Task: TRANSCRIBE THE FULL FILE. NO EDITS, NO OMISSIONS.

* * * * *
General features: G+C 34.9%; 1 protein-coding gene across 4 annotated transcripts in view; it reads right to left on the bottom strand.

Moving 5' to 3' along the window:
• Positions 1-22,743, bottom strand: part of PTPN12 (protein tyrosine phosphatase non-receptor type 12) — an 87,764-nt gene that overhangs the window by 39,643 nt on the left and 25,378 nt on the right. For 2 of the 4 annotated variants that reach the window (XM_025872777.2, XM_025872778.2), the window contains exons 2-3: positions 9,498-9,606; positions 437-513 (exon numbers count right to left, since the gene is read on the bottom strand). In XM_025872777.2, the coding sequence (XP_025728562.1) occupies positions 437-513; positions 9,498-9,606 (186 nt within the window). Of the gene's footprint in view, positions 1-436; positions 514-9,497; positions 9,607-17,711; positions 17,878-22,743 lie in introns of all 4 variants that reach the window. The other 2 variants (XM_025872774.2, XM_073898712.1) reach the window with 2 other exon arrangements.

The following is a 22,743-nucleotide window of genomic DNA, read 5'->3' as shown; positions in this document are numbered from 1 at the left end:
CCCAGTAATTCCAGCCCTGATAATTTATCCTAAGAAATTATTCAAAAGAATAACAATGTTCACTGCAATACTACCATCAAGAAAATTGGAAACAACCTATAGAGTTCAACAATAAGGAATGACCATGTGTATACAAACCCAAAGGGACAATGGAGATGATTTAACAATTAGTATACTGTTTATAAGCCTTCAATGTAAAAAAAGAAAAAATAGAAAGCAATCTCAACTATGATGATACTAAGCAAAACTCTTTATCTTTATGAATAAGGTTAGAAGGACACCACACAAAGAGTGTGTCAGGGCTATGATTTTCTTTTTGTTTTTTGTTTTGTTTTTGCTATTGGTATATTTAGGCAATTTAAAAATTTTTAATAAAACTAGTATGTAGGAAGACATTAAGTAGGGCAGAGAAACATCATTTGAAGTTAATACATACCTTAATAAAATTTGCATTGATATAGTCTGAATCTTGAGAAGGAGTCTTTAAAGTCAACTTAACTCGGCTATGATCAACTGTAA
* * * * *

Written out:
General features: G+C 34.9%; 1 protein-coding gene across 4 annotated transcripts in view; it reads right to left on the bottom strand.

Moving 5' to 3' along the window:
• Positions 1-22,743, bottom strand: part of PTPN12 (protein tyrosine phosphatase non-receptor type 12) — an 87,764-nt gene that overhangs the window by 39,643 nt on the left and 25,378 nt on the right. For 2 of the 4 annotated variants that reach the window (XM_025872777.2, XM_025872778.2), the window contains exons 2-3: positions 9,498-9,606; positions 437-513 (exon numbers count right to left, since the gene is read on the bottom strand). In XM_025872777.2, the coding sequence (XP_025728562.1) occupies positions 437-513; positions 9,498-9,606 (186 nt within the window). Of the gene's footprint in view, positions 1-436; positions 514-9,497; positions 9,607-17,711; positions 17,878-22,743 lie in introns of all 4 variants that reach the window. The other 2 variants (XM_025872774.2, XM_073898712.1) reach the window with 2 other exon arrangements.

The following is a 22,743-nucleotide window of genomic DNA, read 5'->3' as shown; positions in this document are numbered from 1 at the left end:
CCCAGTAATTCCAGCCCTGATAATTTATCCTAAGAAATTATTCAAAAGAATAACAATGTTCACTGCAATACTACCATCAAGAAAATTGGAAACAACCTATAGAGTTCAACAATAAGGAATGACCATGTGTATACAAACCCAAAGGGACAATGGAGATGATTTAACAATTAGTATACTGTTTATAAGCCTTCAATGTAAAAAAAGAAAAAATAGAAAGCAATCTCAACTATGATGATACTAAGCAAAACTCTTTATCTTTATGAATAAGGTTAGAAGGACACCACACAAAGAGTGTGTCAGGGCTATGATTTTCTTTTTGTTTTTTGTTTTGTTTTTGCTATTGGTATATTTAGGCAATTTAAAAATTTTTAATAAAACTAGTATGTAGGAAGACATTAAGTAGGGCAGAGAAACATCATTTGAAGTTAATACATACCTTAATAAAATTTGCATTGATATAGTCTGAATCTTGAGAAGGAGTCTTTAAAGTCAACTTAACTCGGCTATGATCAACTGTAA